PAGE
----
By Dr. Jim Denison, President of
David Brooks, my favorite New York Times columnist, identifies “the biggest threat to world peace right now” as “the possibility of a wave of sectarian strife building across the Middle East.” Others go even further. One British politician is warning that the conflict in Syria raises “the spectre of a third world war.” Another news outlet headlines: “Could Syria ignite World War 3?”
Why does the Syrian conflict threaten world peace? What does it mean for Israel? For Christians in the Middle East and around the world?
Ryan Crocker is currently serving as the Kissinger Senior Fellow at Yale University and is a former U.S. ambassador to Syria. Crocker reminds us that the Syrian conflict did not begin with the Arab Spring, but in 1982, when the Assad regime systematically eliminated the Syrian Muslim Brotherhood. The government has been preparing for insurgency ever since. Unlike the regimes in Egypt, Tunisia and Libya, it was ready for this war.
The Assad regime is backed by Iran and other Shias. The strongest opposition group, Jabhat al-Nusra, is the al Qaeda branch in Syria. The Free Syria Army is another insurgent group—backed by Sunnis, including Saudi Arabia, it has been accused of widespread atrocities against Christians in the country. As you can see, the conflict in Syria is a “proxy war,” as Iran and Saudi Arabia work against each other to increase their leverage in the region. Meanwhile, Sunni vs. Shia tensions threaten to bring Iraq back into civil war and inflame tensions in Lebanon.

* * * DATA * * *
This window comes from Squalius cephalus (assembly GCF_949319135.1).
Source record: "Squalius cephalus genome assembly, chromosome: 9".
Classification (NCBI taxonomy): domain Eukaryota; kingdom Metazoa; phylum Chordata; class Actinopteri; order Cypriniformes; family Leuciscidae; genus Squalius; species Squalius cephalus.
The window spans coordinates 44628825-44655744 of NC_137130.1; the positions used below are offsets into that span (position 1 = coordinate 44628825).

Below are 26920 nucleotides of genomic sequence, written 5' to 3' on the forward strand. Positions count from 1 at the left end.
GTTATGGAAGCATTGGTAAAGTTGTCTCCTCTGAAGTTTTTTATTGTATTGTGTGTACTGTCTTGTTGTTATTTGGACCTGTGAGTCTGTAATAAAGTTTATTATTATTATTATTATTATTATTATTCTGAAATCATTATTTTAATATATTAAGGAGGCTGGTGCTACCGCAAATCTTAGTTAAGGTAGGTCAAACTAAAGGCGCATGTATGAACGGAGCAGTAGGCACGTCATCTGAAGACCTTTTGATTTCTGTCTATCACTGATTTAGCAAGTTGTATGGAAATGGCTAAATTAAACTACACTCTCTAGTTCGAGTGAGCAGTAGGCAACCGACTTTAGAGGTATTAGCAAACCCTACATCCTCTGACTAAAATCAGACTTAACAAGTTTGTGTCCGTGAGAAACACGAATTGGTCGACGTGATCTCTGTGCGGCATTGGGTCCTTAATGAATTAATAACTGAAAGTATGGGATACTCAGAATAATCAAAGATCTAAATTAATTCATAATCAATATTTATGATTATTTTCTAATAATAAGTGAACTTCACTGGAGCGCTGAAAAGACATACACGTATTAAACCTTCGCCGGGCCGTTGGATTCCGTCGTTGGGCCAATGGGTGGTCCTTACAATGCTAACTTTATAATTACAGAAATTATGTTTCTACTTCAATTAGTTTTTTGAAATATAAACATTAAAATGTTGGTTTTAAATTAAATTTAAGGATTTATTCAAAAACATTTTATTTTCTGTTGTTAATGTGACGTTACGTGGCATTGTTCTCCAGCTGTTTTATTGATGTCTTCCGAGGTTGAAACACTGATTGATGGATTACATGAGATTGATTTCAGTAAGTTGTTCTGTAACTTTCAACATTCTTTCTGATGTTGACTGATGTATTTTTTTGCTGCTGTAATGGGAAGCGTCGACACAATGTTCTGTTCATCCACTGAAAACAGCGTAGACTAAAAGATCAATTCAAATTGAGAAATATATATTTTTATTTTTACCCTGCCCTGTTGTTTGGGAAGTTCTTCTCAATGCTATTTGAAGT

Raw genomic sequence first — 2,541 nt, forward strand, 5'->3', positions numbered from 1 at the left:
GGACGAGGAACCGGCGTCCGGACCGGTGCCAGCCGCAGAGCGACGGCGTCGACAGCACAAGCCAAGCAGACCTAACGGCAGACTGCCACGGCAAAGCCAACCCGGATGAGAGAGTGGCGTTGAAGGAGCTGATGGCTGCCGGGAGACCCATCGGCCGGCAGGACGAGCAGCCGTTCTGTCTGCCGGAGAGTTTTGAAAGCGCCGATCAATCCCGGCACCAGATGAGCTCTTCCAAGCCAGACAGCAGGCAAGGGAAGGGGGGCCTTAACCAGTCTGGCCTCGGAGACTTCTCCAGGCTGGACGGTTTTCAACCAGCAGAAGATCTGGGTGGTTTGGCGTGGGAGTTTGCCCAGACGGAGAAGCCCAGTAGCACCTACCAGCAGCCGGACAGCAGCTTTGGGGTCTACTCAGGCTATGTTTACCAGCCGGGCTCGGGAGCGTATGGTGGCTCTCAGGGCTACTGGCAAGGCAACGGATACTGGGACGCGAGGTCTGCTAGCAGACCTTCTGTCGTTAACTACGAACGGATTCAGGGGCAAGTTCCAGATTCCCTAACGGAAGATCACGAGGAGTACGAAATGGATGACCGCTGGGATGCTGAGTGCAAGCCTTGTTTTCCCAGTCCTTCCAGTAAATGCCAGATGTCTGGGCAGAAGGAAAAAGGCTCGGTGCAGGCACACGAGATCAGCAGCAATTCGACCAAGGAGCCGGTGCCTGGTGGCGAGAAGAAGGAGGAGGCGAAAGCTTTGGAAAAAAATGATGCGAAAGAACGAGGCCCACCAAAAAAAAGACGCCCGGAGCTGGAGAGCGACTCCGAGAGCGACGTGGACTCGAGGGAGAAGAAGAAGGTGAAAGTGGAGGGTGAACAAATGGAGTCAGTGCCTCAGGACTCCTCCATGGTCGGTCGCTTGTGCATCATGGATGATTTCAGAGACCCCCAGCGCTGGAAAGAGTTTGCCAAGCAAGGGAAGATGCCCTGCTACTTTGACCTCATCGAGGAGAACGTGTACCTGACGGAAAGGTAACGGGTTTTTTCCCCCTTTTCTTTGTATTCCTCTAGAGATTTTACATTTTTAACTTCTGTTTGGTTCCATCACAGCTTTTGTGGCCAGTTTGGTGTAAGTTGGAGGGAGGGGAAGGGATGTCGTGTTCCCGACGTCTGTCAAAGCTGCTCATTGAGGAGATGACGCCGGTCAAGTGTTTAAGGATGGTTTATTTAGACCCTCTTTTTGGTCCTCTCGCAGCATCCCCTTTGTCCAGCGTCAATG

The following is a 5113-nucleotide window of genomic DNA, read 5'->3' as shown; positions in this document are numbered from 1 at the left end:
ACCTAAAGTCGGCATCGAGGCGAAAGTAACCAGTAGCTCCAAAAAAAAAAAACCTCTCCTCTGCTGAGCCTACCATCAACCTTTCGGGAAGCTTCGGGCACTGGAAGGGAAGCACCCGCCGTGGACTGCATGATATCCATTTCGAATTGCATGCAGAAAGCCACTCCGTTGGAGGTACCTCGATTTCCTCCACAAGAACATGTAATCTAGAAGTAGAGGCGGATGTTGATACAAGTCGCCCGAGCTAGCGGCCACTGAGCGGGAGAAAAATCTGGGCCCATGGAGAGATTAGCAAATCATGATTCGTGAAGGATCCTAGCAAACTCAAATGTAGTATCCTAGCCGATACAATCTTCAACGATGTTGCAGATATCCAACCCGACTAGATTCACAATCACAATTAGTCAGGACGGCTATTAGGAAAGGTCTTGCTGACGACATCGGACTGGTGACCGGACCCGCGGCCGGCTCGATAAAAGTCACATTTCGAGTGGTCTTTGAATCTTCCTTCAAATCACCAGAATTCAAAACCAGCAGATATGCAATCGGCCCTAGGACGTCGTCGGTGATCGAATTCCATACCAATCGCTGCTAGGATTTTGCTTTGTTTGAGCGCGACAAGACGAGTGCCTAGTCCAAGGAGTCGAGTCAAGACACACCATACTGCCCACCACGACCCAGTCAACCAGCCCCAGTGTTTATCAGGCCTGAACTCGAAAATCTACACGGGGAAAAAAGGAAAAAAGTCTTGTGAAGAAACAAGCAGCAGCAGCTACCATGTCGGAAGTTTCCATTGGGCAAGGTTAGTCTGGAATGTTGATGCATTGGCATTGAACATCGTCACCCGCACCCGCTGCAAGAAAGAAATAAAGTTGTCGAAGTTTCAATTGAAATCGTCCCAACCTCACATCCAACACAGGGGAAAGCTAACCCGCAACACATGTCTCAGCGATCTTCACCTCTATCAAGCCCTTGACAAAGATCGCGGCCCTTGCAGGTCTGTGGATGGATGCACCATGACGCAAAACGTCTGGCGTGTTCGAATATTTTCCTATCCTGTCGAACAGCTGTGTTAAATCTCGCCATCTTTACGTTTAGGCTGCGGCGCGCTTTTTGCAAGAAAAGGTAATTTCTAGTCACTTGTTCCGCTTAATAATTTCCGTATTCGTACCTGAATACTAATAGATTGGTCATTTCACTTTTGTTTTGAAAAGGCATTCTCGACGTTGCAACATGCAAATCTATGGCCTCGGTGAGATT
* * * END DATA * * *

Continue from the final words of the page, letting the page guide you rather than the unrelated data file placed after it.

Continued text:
This situation affects Israel directly. Iranian lawmakers are warning that a military strike on Syria would lead to a retaliatory attack on Israel fanned by “the flames of outrage.” The commander of Iran’s Revolutionary Guards states that an American attack on Syria “will result in the imminent destruction of the Zionist regime of Israel.” Israelis take these threats seriously—last week, crowds thronged gas mask distribution centers in Jerusalem, Tel Aviv, and northern Israel.
Hopefully, this is more empty rhetoric—Iran has been promising the destruction of Israel since its Islamic government took power in 1979. But there is a theological connection between our actions in Syria and an attack on Israel, a dimension of this issue that is not being reported in the secular press. Since the Syrian conflict is too complex to discuss in a single Cultural Commentary, let’s continue our conversation tomorrow.